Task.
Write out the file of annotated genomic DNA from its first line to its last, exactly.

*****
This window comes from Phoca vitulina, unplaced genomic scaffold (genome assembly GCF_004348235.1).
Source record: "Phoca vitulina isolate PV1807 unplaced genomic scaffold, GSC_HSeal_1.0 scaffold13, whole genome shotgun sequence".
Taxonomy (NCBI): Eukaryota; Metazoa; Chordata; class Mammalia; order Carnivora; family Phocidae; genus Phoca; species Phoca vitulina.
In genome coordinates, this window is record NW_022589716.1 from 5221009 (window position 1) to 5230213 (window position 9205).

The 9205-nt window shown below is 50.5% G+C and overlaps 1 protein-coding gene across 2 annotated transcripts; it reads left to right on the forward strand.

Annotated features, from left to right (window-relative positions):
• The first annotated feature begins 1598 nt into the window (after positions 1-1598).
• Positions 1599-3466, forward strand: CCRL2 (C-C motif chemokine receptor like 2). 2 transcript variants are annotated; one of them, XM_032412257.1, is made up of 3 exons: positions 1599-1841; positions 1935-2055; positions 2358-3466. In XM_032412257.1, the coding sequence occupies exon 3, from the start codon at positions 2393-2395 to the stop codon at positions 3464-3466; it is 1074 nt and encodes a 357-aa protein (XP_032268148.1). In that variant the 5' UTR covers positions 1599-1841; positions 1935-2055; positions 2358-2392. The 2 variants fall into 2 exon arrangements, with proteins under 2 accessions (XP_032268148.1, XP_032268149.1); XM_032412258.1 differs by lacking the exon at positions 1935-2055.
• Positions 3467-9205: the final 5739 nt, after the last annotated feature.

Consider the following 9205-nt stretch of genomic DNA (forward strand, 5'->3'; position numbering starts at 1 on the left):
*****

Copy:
This window comes from Phoca vitulina, unplaced genomic scaffold (genome assembly GCF_004348235.1).
Source record: "Phoca vitulina isolate PV1807 unplaced genomic scaffold, GSC_HSeal_1.0 scaffold13, whole genome shotgun sequence".
Taxonomy (NCBI): Eukaryota; Metazoa; Chordata; class Mammalia; order Carnivora; family Phocidae; genus Phoca; species Phoca vitulina.
In genome coordinates, this window is record NW_022589716.1 from 5221009 (window position 1) to 5230213 (window position 9205).

The 9205-nt window shown below is 50.5% G+C and overlaps 1 protein-coding gene across 2 annotated transcripts; it reads left to right on the forward strand.

Annotated features, from left to right (window-relative positions):
• The first annotated feature begins 1598 nt into the window (after positions 1-1598).
• Positions 1599-3466, forward strand: CCRL2 (C-C motif chemokine receptor like 2). 2 transcript variants are annotated; one of them, XM_032412257.1, is made up of 3 exons: positions 1599-1841; positions 1935-2055; positions 2358-3466. In XM_032412257.1, the coding sequence occupies exon 3, from the start codon at positions 2393-2395 to the stop codon at positions 3464-3466; it is 1074 nt and encodes a 357-aa protein (XP_032268148.1). In that variant the 5' UTR covers positions 1599-1841; positions 1935-2055; positions 2358-2392. The 2 variants fall into 2 exon arrangements, with proteins under 2 accessions (XP_032268148.1, XP_032268149.1); XM_032412258.1 differs by lacking the exon at positions 1935-2055.
• Positions 3467-9205: the final 5739 nt, after the last annotated feature.

Consider the following 9205-nt stretch of genomic DNA (forward strand, 5'->3'; position numbering starts at 1 on the left):